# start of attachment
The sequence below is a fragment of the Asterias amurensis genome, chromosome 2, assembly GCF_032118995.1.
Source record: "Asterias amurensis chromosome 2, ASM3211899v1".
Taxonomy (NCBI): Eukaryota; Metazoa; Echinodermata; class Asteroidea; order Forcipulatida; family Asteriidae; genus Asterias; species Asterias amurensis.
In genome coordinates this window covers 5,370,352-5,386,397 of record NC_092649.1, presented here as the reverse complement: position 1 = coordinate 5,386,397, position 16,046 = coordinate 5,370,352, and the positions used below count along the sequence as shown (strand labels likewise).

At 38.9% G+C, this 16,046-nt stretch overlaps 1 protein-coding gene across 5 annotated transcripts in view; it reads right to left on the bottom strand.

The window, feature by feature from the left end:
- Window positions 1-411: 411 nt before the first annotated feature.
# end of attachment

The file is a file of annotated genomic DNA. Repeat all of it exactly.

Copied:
The sequence below is a fragment of the Asterias amurensis genome, chromosome 2, assembly GCF_032118995.1.
Source record: "Asterias amurensis chromosome 2, ASM3211899v1".
Taxonomy (NCBI): Eukaryota; Metazoa; Echinodermata; class Asteroidea; order Forcipulatida; family Asteriidae; genus Asterias; species Asterias amurensis.
In genome coordinates this window covers 5,370,352-5,386,397 of record NC_092649.1, presented here as the reverse complement: position 1 = coordinate 5,386,397, position 16,046 = coordinate 5,370,352, and the positions used below count along the sequence as shown (strand labels likewise).

At 38.9% G+C, this 16,046-nt stretch overlaps 1 protein-coding gene across 5 annotated transcripts in view; it reads right to left on the bottom strand.

The window, feature by feature from the left end:
- Window positions 1-411: 411 nt before the first annotated feature.